By Linda Rosenkrantz
Continuing our series on you-don’t-have-to-be-youneek-to-be-unique names, here are 25 vintage appellations for boys that are hardly heard today.
Since boy names tend to stay on the popularity lists, these names are quite unusual in that, unlike vintage classics like William and James, most of them were in common use at one time but then slid into obscurity. See which ones you think are ripe for revival.
Alaric—An ancient regal name that sparks with electricity—more quirky and distinctive than Alfred or Frederic, it starred in Stephen King’s The Dark Tower series and in The Vampire Diaries. Emeric is a similar possibility.
Art—Sure it’s familiar as a vintage nickname for Arthur, but there’s a lot more to Art. In Ireland it’s the stand-alone name of a pagan High King (probably why Chris O’Dowd chose it for his son), and of course it’s a culture-saturated word name as well.
Cosmo—A name with cosmic breadth and a stylish o-ending; as long as you can banish all thoughts of cocktails and Kramer.
Doyle—This friendly Irish surname, which hasn’t been heard from since 1980, was a well-used choice for about a hundred years, peaking at #195 in 1931. Doyle McCalister was a recurring character on Gilmore Girls—one of his few modern appearances. Could make a cool choice for Sherlock Holmes aficionados.
Giles—The G is pronounced as J in this single-syllable British aristo appellation; another one with lots of literary connections.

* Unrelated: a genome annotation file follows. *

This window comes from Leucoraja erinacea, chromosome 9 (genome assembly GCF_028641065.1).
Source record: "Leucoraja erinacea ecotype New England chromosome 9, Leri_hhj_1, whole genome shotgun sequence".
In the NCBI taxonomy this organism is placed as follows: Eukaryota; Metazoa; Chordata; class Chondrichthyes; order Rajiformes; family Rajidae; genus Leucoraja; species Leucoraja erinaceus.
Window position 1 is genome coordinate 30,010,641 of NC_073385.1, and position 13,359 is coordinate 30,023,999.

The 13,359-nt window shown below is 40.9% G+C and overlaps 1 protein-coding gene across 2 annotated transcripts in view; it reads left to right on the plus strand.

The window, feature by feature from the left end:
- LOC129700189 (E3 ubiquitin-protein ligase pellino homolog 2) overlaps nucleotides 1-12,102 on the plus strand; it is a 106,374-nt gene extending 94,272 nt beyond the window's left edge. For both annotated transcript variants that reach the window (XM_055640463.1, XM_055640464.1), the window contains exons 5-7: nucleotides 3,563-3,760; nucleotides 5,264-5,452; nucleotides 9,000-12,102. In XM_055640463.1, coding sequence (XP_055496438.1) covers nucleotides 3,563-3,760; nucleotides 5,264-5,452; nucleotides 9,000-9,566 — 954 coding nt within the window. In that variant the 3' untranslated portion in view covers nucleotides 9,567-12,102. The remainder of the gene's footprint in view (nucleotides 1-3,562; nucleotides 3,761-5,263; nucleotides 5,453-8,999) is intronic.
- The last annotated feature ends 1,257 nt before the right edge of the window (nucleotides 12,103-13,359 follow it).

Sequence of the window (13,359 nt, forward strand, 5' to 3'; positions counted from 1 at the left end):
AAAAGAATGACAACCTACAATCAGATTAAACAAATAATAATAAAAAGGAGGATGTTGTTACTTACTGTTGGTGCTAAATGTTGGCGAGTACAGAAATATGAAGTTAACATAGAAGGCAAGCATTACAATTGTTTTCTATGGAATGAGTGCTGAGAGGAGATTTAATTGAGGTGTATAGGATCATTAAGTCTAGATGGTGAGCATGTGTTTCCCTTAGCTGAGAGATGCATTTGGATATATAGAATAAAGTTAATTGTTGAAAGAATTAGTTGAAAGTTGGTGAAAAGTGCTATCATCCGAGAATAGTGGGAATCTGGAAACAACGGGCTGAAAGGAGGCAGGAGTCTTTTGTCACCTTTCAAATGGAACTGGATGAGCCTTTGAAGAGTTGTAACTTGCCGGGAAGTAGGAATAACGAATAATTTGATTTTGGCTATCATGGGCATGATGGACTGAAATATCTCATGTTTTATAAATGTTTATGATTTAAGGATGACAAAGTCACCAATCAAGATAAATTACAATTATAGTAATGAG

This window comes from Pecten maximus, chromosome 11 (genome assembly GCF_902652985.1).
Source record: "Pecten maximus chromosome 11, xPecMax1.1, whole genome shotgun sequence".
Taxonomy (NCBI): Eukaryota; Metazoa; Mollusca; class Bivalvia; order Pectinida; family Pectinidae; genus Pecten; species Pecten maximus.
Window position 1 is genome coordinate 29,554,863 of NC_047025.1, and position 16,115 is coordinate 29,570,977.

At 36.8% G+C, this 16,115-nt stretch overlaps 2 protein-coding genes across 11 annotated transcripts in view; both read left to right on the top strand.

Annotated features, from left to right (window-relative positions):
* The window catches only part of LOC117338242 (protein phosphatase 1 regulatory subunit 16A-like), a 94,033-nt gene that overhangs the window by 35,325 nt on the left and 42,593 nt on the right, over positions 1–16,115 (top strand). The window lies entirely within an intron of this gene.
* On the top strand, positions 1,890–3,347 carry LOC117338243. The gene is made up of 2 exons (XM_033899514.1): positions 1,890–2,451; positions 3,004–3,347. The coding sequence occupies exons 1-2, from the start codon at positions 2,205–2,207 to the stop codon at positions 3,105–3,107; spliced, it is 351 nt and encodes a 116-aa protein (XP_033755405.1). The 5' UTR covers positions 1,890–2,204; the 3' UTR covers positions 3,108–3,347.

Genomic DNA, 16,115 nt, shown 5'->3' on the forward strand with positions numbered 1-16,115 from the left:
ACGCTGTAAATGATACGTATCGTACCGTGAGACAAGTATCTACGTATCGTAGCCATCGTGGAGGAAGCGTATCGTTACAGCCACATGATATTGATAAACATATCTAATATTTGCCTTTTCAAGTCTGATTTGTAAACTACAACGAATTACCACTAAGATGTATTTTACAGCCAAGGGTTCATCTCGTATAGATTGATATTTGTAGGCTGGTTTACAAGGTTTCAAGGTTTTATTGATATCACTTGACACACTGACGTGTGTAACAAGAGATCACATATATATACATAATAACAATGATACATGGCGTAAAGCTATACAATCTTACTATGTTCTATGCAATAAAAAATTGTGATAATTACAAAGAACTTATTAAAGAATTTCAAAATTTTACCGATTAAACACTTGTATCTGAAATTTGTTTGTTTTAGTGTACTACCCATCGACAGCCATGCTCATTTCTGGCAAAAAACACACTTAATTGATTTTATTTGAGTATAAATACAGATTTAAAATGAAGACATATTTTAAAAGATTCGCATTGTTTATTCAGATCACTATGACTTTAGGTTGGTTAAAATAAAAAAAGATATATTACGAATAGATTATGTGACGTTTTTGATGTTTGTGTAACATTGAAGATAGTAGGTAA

Hardy—A name with a solid, strong yet spirited Hardy Boys image, Hardy fell off the list in 1960, but in this era of word names, deserves a new look. British fashion designer Hardy Amies (born Edwin), official dressmaker to the Queen, was its most notable bearer.
Ignatius—The ancient Roman name of several saints, it was used in the US in the early decades of the 20th century, primarily by religious families. Actresses Cate Blanchette and Julianne Nicholson both chose it for their sons; and if you’re wondering about Iggy Pop and Iggy Azalea, he was born with the name James, while she grew up with jewel name Amethyst.
Roscoe –If you’re looking for a forgotten o-sound-ending name, Roscoe may be your boy. It’s got a slightly quirky but warm and friendly feel. Once a Top 200 name, it’s now given to fewer than 75 boys a year.
Teddy—Yes, I know Theo is the current nickname du jour for Theodore, but there’s something so irresistibly warm and cuddly about Teddy. Used on its own in the US until the early 1990s (peaking at 239 in 1933), its one of the enthusiastically revived nicknames in England and Wales—now at #42! And don’t forget those admirable Roosevelt and Kennedy namesakes.
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